Skip to content

Each year on National Sovereignty and Children’s Day, many customs and traditions are enjoyed. Children will often decorate their classrooms and schools with colorful balloons, flags and ornaments that they make. Celebrations might include outdoor events where school children participate in programs, performances, ceremonies and other activities. It’s tons of fun for people of all ages!

History of National Sovereignty and Children’s Day

This day can trace its history back to the early 20th century as it commemorates the founding of the Grand National Assembly of Turkey, which took place on April 23, 1920. This was the time when the Ottoman sultan was denounced and the nation sought to become a new independent state that was modern and secular.

The following year, on May 2, 1921, National Sovereignty Day was declared an official holiday by the Turkish government. Then, six years later, the idea for children’s day was added, making Turkey the first country in the world to declare a national holiday for children. Later, it was decided that the day would be officially renamed to be called “National Sovereignty and Children’s Day”. The nation of Cyprus also celebrates this as a holiday.

One fun activity that takes place on National Sovereignty and Children’s Day is that local and national politicians, including the president of the country, turn their positions over to children for the day. Although this is obviously only ceremonial, it is all done in good fun and recognizes the hope for the ways the children will be responsible for the government in the years to come.

When UNESCO declared 1979 to be the Year of the Child, some media companies in Turkey organized an International Children’s Festival to be celebrated on this same day. Starting with five countries, the number of nations celebrating this festival has expanded each year as a time for children to have cultural exchanges and learn about one another.

National Sovereignty and Children’s Day Timeline


Turkish War of Independence begins

Following World War I, Turkey aims to gain independence from the Ottoman Empire. [1]

April 23, 1920

Turkish government is formed

Grand National Assembly of Turkey is founded to establish an independent Turkish government. [2]


National Sovereignty Day is declared

The day is officially declared by the Turkish government.


National Sovereignty Day is dedicated to children

The president declares that the children are the future and includes them in what becomes National Sovereignty and Children’s Day. [3]

How to Celebrate National Sovereignty and Children’s Day

Get on board with celebrating National Sovereignty and Children’s Day by engaging in some of these activities:

Learn More About Turkish Culture

One delightful way to celebrate National Sovereignty and Children’s Day might be to do a bit of research and discover some of the interesting aspects of Turkish history, traditions and culture. Check out some of these to get started:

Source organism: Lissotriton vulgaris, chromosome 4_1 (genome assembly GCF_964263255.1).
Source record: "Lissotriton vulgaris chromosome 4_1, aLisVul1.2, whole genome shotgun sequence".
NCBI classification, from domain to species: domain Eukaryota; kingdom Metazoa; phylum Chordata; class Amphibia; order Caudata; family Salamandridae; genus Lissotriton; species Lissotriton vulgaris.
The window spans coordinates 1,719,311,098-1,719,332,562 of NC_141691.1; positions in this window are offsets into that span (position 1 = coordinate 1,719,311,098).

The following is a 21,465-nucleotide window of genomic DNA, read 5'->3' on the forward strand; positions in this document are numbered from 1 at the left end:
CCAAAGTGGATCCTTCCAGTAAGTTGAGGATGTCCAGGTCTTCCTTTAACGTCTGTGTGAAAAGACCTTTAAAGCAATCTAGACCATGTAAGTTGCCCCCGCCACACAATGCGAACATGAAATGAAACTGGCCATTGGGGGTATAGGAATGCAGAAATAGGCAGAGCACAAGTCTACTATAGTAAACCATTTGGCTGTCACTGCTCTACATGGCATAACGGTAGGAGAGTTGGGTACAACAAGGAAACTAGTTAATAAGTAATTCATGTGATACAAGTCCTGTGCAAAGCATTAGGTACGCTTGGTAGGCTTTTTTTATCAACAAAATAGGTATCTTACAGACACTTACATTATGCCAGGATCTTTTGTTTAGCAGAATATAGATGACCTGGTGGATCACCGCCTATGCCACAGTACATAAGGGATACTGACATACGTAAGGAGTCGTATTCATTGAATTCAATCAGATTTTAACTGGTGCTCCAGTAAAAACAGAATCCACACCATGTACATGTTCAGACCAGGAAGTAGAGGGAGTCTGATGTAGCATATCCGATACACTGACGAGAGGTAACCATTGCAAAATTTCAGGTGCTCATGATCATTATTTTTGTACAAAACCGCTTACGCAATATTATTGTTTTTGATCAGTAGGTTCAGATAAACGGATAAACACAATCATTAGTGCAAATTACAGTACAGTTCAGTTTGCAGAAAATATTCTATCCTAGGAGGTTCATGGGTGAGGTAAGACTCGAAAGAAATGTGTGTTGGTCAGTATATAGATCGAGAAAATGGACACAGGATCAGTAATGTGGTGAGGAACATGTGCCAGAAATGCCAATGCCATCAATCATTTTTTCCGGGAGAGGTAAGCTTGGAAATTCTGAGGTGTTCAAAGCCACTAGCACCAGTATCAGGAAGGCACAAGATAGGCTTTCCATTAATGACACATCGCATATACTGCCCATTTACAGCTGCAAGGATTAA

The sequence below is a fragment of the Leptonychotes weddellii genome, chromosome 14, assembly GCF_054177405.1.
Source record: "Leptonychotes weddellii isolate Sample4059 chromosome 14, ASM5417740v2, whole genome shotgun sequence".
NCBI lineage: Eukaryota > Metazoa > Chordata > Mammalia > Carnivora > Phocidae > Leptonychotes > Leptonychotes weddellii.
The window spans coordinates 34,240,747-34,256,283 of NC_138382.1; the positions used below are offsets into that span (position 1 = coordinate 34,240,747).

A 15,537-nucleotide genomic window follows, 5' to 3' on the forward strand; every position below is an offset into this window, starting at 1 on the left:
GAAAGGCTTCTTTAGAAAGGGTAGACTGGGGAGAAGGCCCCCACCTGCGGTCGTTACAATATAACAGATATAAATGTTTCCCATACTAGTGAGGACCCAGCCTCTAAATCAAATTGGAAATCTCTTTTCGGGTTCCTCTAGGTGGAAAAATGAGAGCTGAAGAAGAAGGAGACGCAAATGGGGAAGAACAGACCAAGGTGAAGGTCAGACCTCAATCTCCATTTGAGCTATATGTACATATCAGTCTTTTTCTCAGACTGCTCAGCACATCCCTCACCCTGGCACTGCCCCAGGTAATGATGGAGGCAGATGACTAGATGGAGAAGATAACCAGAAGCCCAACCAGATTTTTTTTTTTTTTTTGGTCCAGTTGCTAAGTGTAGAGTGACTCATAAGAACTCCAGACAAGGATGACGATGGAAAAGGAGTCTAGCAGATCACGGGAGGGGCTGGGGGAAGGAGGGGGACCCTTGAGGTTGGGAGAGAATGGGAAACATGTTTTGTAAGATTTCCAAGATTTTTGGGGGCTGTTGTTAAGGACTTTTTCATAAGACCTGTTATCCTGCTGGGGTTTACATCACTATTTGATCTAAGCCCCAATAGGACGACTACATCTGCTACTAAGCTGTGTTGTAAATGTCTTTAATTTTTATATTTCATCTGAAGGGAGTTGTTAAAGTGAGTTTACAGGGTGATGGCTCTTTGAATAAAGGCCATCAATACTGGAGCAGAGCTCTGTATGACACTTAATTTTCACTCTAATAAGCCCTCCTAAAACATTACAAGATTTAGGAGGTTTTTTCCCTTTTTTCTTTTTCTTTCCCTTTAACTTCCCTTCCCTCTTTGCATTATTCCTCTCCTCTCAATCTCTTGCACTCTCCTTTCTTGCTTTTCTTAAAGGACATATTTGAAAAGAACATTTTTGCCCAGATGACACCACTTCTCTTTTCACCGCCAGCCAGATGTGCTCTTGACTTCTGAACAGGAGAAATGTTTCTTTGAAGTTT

• Cleanliness is an important cultural value, including taking off shoes when entering a home, washing dishes immediately, and enjoying Turkish bath houses.

  • Tea is a vital part of Turkish culture, whether consumed at home or in local cafes and restaurants, on special occasions or just every day.

  • Older people carry a great deal of respect in Turkish culture, and family is especially important.

Visit Turkey for National Sovereignty and Children’s Day

Get immersed in the culture of this day by planning a visit to Turkey in honor of National Sovereignty and Children’s Day. Book those tickets to Istanbul or Antalya and then pop into some of the local celebrations in the cities or towns to see exactly what this day is all about! Turkey has a wide range of things for tourists to see and do, including museums, mosques, Roman ruins and so much more.

National Sovereignty and Children’s Day FAQs

Which countries celebrate National Sovereignty and Children’s Day?

In addition to Turkey, other countries that celebrate the children’s festival on April 23 have included Cyprus, Italy, Romania, Bulgaria and dozens more.

Who started Children’s Day in Turkey?

The idea for this day came from the first president of Turkey, Mustafa Kemel, in 1927.

When did Turkey gain sovereignty?

The Turkish War of Independence was fought from 1919 to 1923 and independence from the Ottoman empire was secured. [1]

Is Turkey in the European Union?

No. Turkey started their candidacy for the EU in 1993 but a great deal of controversy has stalled out the talks. [2]

Also on ...

View all holidays

World Book Day

There's nothing like curling up with a captivating story that transports you to new worlds and broadens your horizons.

National English Muffin Day

Delighting taste buds with a harmonious medley of nooks and crannies, offering a breakfast delight with unparalleled texture and flavor.

View all holidays

We think you may also like...

National Apology Day

A dark chapter of Australia's history where Indigenous children were taken from their families and adopted out to non-Indigenous families.

National Day of Remembrance for Indian Boarding Schools

Exploring historical approaches to Native American education unveils impactful narratives and perspectives worth remembering.

International Day of the African Child

Highlighting the importance of education and raising awareness about challenges faced by young people in diverse regions.